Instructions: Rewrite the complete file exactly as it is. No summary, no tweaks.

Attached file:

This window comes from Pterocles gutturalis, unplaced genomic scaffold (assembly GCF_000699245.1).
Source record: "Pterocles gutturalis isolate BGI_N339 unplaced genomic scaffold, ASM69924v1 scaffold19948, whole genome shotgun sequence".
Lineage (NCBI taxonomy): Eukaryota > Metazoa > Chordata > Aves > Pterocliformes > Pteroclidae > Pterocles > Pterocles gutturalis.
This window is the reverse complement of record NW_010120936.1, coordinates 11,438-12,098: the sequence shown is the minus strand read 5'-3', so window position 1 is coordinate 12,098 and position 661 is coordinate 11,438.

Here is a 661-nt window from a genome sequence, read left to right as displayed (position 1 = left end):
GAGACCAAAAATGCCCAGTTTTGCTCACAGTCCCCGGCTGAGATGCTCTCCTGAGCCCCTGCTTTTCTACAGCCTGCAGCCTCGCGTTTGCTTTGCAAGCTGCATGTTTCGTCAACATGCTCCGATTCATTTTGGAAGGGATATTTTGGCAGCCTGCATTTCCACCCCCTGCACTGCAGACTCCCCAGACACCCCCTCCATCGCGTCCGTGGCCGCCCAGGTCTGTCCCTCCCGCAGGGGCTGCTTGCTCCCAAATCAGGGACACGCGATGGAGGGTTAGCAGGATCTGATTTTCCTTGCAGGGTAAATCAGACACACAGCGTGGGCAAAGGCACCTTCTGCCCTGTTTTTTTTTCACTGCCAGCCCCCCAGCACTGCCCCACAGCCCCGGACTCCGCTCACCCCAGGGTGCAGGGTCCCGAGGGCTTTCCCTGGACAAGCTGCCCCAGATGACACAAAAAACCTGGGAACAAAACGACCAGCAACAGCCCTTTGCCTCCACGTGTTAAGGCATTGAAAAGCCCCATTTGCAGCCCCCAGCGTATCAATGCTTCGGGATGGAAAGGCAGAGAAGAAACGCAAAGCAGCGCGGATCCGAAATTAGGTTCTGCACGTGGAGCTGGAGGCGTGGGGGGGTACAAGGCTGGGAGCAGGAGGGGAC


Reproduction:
This window comes from Pterocles gutturalis, unplaced genomic scaffold (assembly GCF_000699245.1).
Source record: "Pterocles gutturalis isolate BGI_N339 unplaced genomic scaffold, ASM69924v1 scaffold19948, whole genome shotgun sequence".
Lineage (NCBI taxonomy): Eukaryota > Metazoa > Chordata > Aves > Pterocliformes > Pteroclidae > Pterocles > Pterocles gutturalis.
This window is the reverse complement of record NW_010120936.1, coordinates 11,438-12,098: the sequence shown is the minus strand read 5'-3', so window position 1 is coordinate 12,098 and position 661 is coordinate 11,438.

Here is a 661-nt window from a genome sequence, read left to right as displayed (position 1 = left end):
GAGACCAAAAATGCCCAGTTTTGCTCACAGTCCCCGGCTGAGATGCTCTCCTGAGCCCCTGCTTTTCTACAGCCTGCAGCCTCGCGTTTGCTTTGCAAGCTGCATGTTTCGTCAACATGCTCCGATTCATTTTGGAAGGGATATTTTGGCAGCCTGCATTTCCACCCCCTGCACTGCAGACTCCCCAGACACCCCCTCCATCGCGTCCGTGGCCGCCCAGGTCTGTCCCTCCCGCAGGGGCTGCTTGCTCCCAAATCAGGGACACGCGATGGAGGGTTAGCAGGATCTGATTTTCCTTGCAGGGTAAATCAGACACACAGCGTGGGCAAAGGCACCTTCTGCCCTGTTTTTTTTTCACTGCCAGCCCCCCAGCACTGCCCCACAGCCCCGGACTCCGCTCACCCCAGGGTGCAGGGTCCCGAGGGCTTTCCCTGGACAAGCTGCCCCAGATGACACAAAAAACCTGGGAACAAAACGACCAGCAACAGCCCTTTGCCTCCACGTGTTAAGGCATTGAAAAGCCCCATTTGCAGCCCCCAGCGTATCAATGCTTCGGGATGGAAAGGCAGAGAAGAAACGCAAAGCAGCGCGGATCCGAAATTAGGTTCTGCACGTGGAGCTGGAGGCGTGGGGGGGTACAAGGCTGGGAGCAGGAGGGGAC